Although I haven’t had the opportunity to catch much of the games lately (to be rectified now that the Western Canada road trip is over, of course), my understanding is that things are still going well for the Rangers, and in particular, they’re still getting solid scoring chances night in, night out. We talked a bit about this on the most recent podcast – how even though the Rangers’ CF% isn’t looking so hot and there may be some drop off in wins as a result, their SCF% (scoring chances for) is pretty good, and this is indicative of the team being more than just a flash in the pan a la last season’s hot start.

As some of you may know, I also write occasionally for, where a recent article by the esteemed Loserpoints explored the concept of scoring chances and how to best statistically encapsulate who is in fact getting the most high-end chances. I highly recommend this article, as it does a really great job of explaining what’s pushing the envelope in statistical analysis these days, in particular expected goals (or xG), in an intuitive and easy to understand way. I’m not really a math guy, although I do like statistics, and even I found it easy to understand.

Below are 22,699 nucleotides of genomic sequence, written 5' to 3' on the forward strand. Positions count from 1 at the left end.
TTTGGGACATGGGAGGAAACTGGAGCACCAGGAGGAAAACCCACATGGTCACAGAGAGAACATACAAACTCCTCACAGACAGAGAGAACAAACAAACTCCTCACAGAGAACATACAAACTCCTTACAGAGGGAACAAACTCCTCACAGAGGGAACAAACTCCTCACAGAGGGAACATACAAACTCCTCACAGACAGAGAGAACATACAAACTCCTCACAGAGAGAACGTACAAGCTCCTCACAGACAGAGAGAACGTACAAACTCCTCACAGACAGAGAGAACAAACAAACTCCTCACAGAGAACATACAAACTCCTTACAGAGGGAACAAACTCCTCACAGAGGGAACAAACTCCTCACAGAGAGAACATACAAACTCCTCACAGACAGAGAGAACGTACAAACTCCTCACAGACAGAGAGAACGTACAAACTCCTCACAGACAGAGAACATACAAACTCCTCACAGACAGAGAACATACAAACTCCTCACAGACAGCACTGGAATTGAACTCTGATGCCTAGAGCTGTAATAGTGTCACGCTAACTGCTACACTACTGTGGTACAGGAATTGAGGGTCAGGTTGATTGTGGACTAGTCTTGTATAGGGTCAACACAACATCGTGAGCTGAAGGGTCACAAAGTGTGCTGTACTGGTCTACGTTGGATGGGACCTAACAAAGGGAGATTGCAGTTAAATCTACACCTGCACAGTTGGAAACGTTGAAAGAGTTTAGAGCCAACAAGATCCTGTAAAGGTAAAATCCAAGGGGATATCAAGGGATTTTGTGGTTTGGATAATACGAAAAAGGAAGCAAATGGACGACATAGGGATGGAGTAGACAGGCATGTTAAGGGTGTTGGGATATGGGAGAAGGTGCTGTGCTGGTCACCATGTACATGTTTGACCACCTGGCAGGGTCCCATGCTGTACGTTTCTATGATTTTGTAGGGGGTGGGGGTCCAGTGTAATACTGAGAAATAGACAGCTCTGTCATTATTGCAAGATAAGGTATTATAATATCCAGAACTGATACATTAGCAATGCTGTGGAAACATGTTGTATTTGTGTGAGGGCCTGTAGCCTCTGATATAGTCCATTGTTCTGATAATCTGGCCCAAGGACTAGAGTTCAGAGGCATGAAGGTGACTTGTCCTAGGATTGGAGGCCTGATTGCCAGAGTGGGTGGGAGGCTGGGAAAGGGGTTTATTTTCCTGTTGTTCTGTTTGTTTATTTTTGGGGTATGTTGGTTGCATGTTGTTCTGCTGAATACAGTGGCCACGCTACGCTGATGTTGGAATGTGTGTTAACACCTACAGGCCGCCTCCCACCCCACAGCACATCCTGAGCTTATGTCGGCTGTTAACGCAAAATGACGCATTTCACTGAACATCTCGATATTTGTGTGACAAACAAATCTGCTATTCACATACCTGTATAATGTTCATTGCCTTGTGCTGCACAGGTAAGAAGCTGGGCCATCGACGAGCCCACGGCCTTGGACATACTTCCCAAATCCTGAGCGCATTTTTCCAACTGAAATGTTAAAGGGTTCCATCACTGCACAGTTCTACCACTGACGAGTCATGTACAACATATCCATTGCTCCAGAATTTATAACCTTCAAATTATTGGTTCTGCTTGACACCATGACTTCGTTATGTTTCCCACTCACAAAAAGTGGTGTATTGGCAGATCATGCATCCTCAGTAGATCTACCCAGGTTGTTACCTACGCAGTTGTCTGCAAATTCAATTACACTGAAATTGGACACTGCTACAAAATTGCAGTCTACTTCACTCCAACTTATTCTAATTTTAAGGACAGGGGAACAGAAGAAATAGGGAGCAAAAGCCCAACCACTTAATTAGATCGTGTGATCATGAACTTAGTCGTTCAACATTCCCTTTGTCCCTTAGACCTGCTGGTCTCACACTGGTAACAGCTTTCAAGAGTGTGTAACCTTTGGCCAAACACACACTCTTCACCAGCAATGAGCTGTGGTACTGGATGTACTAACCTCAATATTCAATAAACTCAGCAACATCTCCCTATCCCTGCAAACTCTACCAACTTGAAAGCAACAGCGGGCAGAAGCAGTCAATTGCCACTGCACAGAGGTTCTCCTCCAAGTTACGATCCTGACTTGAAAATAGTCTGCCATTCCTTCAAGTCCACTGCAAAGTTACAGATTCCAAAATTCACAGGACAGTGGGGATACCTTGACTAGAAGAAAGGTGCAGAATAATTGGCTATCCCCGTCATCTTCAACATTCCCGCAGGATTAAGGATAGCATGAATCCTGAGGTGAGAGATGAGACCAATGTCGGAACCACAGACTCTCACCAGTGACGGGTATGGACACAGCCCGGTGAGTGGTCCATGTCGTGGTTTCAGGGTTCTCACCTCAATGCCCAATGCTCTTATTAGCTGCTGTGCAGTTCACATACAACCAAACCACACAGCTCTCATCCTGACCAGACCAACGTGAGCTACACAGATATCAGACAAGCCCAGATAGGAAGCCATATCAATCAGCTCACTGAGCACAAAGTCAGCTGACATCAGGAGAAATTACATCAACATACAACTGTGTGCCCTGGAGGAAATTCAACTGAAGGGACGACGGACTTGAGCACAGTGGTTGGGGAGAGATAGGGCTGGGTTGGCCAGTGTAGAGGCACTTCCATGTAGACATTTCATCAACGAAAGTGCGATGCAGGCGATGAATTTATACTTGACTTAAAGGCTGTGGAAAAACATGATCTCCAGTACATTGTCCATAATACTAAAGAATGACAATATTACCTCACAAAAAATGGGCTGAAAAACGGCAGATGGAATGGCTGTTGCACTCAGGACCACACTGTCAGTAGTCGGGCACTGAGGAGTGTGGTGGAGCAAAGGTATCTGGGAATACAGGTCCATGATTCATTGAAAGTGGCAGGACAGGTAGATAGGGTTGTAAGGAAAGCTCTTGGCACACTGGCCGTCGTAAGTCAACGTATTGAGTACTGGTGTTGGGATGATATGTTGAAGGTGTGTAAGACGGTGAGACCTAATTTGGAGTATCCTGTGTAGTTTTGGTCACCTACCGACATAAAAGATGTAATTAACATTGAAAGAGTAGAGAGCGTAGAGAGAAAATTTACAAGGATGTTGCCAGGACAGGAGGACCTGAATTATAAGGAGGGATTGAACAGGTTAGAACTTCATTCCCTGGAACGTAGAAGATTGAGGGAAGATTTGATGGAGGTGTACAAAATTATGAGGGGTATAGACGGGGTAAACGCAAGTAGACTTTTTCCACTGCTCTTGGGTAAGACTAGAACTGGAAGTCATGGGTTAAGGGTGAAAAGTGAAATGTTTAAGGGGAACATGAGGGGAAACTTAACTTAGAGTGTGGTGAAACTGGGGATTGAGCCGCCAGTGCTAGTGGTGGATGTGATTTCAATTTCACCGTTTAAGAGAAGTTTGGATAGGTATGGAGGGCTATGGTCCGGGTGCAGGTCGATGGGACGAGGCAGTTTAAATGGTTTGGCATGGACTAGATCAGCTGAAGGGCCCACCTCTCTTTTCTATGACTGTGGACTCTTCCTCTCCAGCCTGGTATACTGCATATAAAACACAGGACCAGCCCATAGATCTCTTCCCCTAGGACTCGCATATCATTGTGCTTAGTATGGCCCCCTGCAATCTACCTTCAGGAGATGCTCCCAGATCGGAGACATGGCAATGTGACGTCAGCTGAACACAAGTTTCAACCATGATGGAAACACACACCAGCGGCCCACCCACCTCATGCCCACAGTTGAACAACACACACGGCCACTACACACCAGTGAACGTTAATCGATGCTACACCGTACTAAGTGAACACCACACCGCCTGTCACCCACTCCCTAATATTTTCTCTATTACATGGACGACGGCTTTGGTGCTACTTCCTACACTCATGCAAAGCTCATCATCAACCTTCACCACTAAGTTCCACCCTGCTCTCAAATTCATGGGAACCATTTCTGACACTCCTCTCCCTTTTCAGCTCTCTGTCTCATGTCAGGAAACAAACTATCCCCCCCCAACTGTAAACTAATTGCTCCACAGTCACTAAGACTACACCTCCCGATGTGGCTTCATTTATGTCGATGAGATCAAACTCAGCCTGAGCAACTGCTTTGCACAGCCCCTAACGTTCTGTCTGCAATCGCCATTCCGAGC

The long short of it is this: scoring chances is a good, but not great stat to go by because it “bins” the numbers by arbitrarily deciding what is or is not a scoring chance. On for example, a shot that has a 9% or greater probability of going in the net (based on factors like wrist shot v. slap shot, where the shot was taken from, etc) counts as a scoring chance, but what about shots that have an 8% chance of going in? Those shots count too (exactly 8% of the time, and so on) and so we want to find a way to weight all scoring chances.

That’s where expected goals comes in. Manny over at has made public his model for calculating expected goals, which takes into account things like whether a shot was a wrister or a slap shot, the angle of the shot, whether it was a rebound, and so on. All of this stuff goes into an equation that then calculates for teams and players how many goals they’re expected to score. It’s interesting stuff that I encourage you to look into, both in Manny’s blog post on, and in the previously linked NHLNumbers article.

As the NHLNumbers article explains however, because the data used in the calculations is taken from the NHL, and because the NHL tells us where a shot was blocked, and not where the shot blocked was taken from, it’s better to use expected unblocked shot shooting percentage, or expected Fenwick shooting percentage (xFSh%) to gauge how a team or player is doing at generating scoring chances. This stat tells you what the likelihood of an unblocked shot going in the net is. Given the way the Rangers are playing, with any layman being able to tell that they’re generating scoring chances, I decided to take a deep dive into the Rangers’ xFSh% on both a team and player-by-player level.